How to Keep My Bitcoins Safe � An Open Letter to New Bitcoiners



After months of hearing about Bitcoin, you’ve finally taken the plunge and gotten yourself a Bitcoin or two. Welcome to the club!

From my perspective, Bitcoin is a bet on the future in troubled times. There are a lot of ills in the world, and a lot of those ills are because of vested, entrenched interests. Bitcoin is a destructive technology that looks set to shake up the financial world. Claims that it’s going to overthrow banks and governments are probably overblown, but it almost certainly will change how banks and governments work and limit the control they have over us. Bitcoin as a disruptive innovation, along with a hundred others in the decentralization revolution that’s developing, is set to change the world.

Unfortunately, that’s not to say that Bitcoin is easy or safe. You’ve most likely read about the many bitcoin heist and hacks over the last couple of years. For a while there, it seemed like there was a report of some major theft ever couple of weeks. That pace has slowed down, which means that security is getting better, but it doesn’t mean you can take security for granted.

The difference between a bitcoin and a bank card is that if your bank card is stolen, you can call the credit card company, cancel the card, and likely get any fraudulent charges reversed. That’s one of the main selling points of banks � they offer security.

They don’t protect you against all dangers though: You’ll pay high fees and interest, you’re exposed to poor credit ratings, you could have your accounts frozen or confiscated, and you’re liable to have your identity stolen. You would never just leave your card laying around, and your probably a little worried about card readers that might be able to read your card’s information even while it’s safe in your back pocket.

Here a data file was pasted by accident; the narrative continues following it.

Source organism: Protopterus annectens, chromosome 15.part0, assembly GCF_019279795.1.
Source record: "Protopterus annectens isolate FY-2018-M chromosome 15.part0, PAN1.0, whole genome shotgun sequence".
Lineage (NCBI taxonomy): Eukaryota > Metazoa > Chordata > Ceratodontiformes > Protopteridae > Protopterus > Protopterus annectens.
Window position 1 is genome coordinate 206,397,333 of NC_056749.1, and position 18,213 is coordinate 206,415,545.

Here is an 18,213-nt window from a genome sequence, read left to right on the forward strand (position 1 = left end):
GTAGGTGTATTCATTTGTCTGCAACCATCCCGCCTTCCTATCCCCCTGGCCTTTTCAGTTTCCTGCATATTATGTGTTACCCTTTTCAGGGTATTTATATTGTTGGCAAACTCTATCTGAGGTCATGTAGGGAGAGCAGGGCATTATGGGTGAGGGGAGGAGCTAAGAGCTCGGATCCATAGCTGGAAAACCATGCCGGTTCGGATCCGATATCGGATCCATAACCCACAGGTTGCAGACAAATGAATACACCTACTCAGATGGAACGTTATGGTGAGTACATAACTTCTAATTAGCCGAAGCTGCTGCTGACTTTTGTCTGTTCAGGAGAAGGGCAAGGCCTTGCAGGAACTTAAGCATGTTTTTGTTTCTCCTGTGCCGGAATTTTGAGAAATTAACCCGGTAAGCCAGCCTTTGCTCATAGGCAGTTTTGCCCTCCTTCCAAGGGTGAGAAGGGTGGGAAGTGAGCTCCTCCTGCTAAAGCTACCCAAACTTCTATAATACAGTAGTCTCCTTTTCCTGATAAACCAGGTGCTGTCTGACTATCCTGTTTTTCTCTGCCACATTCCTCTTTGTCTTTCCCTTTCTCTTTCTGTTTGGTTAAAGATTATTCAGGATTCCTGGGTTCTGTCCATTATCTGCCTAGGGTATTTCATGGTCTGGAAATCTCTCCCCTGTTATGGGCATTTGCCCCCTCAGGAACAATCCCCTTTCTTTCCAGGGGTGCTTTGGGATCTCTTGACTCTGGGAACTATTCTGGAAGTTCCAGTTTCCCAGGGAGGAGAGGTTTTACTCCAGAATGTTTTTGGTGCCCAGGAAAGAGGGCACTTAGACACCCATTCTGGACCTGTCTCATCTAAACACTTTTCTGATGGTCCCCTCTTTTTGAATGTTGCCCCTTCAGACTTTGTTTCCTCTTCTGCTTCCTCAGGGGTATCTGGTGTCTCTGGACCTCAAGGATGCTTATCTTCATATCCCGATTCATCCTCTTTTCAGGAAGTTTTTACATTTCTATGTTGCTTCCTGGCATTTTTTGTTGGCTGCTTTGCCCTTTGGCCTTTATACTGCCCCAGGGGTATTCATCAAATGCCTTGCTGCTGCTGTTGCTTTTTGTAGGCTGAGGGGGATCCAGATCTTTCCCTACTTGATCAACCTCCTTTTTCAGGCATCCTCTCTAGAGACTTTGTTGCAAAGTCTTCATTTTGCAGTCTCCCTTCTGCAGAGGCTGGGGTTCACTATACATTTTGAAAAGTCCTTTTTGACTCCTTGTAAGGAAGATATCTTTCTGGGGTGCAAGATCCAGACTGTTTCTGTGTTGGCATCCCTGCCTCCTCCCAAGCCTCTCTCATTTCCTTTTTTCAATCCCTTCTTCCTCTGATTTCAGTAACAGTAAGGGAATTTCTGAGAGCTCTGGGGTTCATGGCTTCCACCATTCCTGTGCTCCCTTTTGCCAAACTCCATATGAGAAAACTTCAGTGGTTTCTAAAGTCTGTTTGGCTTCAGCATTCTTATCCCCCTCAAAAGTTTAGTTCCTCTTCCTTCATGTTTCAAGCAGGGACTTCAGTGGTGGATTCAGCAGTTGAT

Well, Bitcoin is a little bit the same and a little bit different. The way it’s different is that if your bitcoins are stolen, there is no number to call. They are gone and there’s no way to claw them back, unless they were stolen by a white hat hacker looking to help you out. Not likely. The way it’s the same is that you should always use good common sense with your bitcoins just like you do with your credit cards and banking information.

If you are Googling about Bitcoin security, it’s likely that by now you’ve read some fairly technical and scary sounding advice. There’s no need to be scared or put off by keeping your bitcoins safe, but you should think about just how safe you need o keep them.

For example, in your house, you probably have some pretty valuable things: TVs, jewelry, computers, checkbook, etc. You may have an alarm system connected to the police station, but statistically it’s more likely that you have regular door locks and maybe some motion sensor lights. Things that are more important to you, you may keep in a safe deposit box at the local bank.